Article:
JIAM2012 Behind the Scenes Interview #9
LK: I am the production manager and “graphic designer” at Oasis Audio. Primarily, I take all of our acquired audio titles and run with them! I assign and hire all our narrators (in-house at our two studios, or in home studios or outside studios), schedule the narrations, oversee the progress or as I call it “nag about our deadlines” J, then ensure they are edited, mastered and ready to go into manufacturing on time.
I also run all the titles through Gracenotes (title information that syncs with iTunes), acquire all manuscripts and edit out PDF material, schedule author interviews on certain titles, and other smaller tasks like work-for-hires, payment to readers and studios, data entry, etc…
November 2010 I took on another role as our in-house graphic designer for our audio book covers and CD art. It is a work in progress as I have zero art experience but I love it so much and the added challenge it gives me in my position at Oasis.
Our team is pretty small considering we publish up to 250+ titles a year. Our publisher is Tammy Faxel, contracts/acquisitions coordinator is Lisa Smith, customer service is Toni Summers, marketing and sales manager is Steve Smith, and web & digital manager is Jordan Smith.
KW: How did you end up working in the audiobook industry?
LK: I graduated from Wheaton College back in December 2007 and was pretty green coming out of college, pretty desperate for income, and stumbled across the Production Coordinator position at Oasis on the Wheaton College job boards. The publisher at the time, Dan Balow, met with me, hired me shortly after I interviewed, and I’ve been with Oasis for 4 ½ years now.
My major was Psychology but as most Psych majors know, you can’t get a job in your field unless you go back to school. Publishing has its teeth in me and now I foresee my next role (in a few years) as a stay-at-home mom and hopefully, continuing my work for Oasis on some level. My dream job would be to open up a small bakery with my mom and sister-in-law. I love to bake, especially cupcakes, just ask anyone in the office!
KW: I love to bake, too! What do you love most about the work you do?
LK: I truly love the challenge of producing. It’s a daily challenge to have patience because a lot of my job is juggling 20 balls (or titles) at one time and making sure I have a pulse on every single one. I’m a one-woman team, which means if I don’t manage the titles and maintain relationships within the industry, they simply wouldn’t get finished.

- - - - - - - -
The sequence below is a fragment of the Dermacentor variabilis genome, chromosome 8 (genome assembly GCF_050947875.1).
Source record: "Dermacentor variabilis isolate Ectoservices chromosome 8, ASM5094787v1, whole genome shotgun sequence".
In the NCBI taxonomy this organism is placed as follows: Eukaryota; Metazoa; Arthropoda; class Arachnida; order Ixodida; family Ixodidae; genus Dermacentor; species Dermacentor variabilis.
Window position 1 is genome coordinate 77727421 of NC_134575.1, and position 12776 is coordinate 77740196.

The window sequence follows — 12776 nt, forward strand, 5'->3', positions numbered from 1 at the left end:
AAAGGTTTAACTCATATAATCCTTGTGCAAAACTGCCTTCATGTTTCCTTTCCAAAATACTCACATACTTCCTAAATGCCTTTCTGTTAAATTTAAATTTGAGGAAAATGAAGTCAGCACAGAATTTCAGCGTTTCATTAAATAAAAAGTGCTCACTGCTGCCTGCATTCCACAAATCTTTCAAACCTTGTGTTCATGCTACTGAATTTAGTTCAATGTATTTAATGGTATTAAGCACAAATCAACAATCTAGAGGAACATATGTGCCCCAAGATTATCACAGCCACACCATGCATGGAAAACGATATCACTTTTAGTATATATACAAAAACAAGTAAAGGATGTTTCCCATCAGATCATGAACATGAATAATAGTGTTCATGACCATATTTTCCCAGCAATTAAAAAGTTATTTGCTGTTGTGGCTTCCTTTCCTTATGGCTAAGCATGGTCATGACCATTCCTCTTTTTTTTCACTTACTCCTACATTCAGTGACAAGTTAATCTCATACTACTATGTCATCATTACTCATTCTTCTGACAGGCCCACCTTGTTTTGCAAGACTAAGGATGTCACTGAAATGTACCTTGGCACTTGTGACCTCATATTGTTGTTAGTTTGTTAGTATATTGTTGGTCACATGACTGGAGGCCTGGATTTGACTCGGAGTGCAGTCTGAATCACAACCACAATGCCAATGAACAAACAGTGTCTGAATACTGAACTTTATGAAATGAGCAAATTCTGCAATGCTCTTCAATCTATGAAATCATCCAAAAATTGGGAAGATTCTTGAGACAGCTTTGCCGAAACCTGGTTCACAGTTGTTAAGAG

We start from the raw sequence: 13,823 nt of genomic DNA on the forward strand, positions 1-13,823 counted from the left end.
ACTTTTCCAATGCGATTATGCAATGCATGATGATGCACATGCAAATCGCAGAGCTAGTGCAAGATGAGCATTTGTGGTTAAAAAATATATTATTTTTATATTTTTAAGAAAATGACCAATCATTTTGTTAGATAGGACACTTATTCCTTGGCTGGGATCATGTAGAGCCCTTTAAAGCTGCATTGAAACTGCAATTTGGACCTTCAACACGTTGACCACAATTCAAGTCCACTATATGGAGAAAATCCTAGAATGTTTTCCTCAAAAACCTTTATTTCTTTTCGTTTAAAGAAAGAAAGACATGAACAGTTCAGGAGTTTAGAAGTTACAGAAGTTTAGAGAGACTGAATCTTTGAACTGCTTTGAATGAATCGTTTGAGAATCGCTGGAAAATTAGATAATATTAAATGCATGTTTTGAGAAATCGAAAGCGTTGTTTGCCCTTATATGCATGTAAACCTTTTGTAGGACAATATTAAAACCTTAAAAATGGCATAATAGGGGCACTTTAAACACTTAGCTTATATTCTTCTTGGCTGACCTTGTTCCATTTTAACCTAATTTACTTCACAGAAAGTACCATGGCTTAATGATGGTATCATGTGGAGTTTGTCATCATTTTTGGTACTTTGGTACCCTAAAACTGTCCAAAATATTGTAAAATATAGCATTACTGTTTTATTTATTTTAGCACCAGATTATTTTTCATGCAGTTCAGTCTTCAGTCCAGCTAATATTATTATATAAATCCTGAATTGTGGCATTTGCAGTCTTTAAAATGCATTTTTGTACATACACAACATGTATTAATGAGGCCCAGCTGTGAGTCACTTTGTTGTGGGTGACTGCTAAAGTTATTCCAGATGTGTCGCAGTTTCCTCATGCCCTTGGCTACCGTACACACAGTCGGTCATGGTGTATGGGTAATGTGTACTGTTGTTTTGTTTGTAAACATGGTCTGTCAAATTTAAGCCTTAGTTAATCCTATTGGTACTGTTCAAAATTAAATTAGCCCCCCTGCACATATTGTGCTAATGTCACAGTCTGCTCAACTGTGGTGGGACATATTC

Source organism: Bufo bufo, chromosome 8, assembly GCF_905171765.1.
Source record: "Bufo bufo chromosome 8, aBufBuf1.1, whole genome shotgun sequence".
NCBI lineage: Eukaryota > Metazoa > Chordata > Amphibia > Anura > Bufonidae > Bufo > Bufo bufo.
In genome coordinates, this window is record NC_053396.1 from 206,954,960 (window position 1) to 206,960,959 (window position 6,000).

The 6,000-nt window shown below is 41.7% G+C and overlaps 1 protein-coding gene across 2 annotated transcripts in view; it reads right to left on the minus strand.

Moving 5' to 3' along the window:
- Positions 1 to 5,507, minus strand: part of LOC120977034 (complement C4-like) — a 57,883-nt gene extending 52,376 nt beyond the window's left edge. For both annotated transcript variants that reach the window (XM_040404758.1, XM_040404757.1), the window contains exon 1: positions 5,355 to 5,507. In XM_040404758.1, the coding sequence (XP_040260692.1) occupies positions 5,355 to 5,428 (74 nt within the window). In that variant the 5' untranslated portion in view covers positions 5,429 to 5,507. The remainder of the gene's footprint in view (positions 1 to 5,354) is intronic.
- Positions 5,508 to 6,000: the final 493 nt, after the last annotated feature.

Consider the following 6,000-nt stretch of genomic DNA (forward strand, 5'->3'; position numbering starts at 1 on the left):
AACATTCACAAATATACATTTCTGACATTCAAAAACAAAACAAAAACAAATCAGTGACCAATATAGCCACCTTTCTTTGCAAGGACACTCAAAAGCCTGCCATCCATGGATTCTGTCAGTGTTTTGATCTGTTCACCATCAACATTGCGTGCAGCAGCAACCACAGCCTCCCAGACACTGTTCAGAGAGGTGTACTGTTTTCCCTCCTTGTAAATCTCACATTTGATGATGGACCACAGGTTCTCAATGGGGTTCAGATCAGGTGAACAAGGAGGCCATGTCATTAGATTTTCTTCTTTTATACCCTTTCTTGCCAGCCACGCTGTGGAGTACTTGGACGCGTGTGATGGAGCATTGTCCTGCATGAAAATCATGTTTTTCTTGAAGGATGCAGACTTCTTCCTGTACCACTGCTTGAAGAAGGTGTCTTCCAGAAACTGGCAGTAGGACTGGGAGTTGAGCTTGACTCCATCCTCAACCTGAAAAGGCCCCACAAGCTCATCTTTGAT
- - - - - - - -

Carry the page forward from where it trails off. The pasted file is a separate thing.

KW: Do you have a pet peeve?
LK: I wish I had more experience in studio and learning the ins and outs of what our narrators are learning as they morph from narrators into one-stop-shops so that I could empathize a bit more, so I suppose that is a pet peeve of mine. I have zero time to learn more, right now, but maybe down the line I will find myself with more time to learn about what our voices are doing to make themselves more accessible and budget-friendly, which I greatly appreciate as the one with the budgets.
KW: Do you have a favorite audiobook/genre/author?
LK: You might have to tread carefully here, but while I do love to cast and I know what I am looking for and what it sounds like, I am extremely visual and always have my head buried in a book. I normally listen to our audio books on road trips up to my in-laws but even then, I will read while listening to it in the background.
My husband shakes his head when I say this, but I just love a good fiction story. My greatest regret in life is that I struggle reading non-fiction. With fiction, it’s a form of escapism — you become the character, you share in their battles and love stories — which after a long day of pesky details, I truly enjoy.
My favorite author is harder to peg down. As a teen I would have said Wally Lamb,…weird, but I love a good Nora Roberts, James Patterson, Veronica Roth and Suzanne Collins. Couldn’t resist plugging The Hunger Games!
KW: What inspires you?
LK: Inspiration, for me, lies in my parents. More specifically, in my mother. I grew up on a farm in Northwest Indiana, and as a stay-at-home mom, she was always busy outside gardening or working on the farm as the accountant, or raising us kids in a loving and firm way that was so uniquely her. My parents have had a rough go of life the past four years and her vibrancy and optimism has not dimmed even in the face of such hardship. Every day when I am faced with so many difficulties, set-backs and hiccups on the job, I try to remind myself to handle each scenario with humility and grace that I see every single day in my mom’s actions. My greatest hope for the future is that when I become a mother, I hope to raise my kids as she raised us in our family.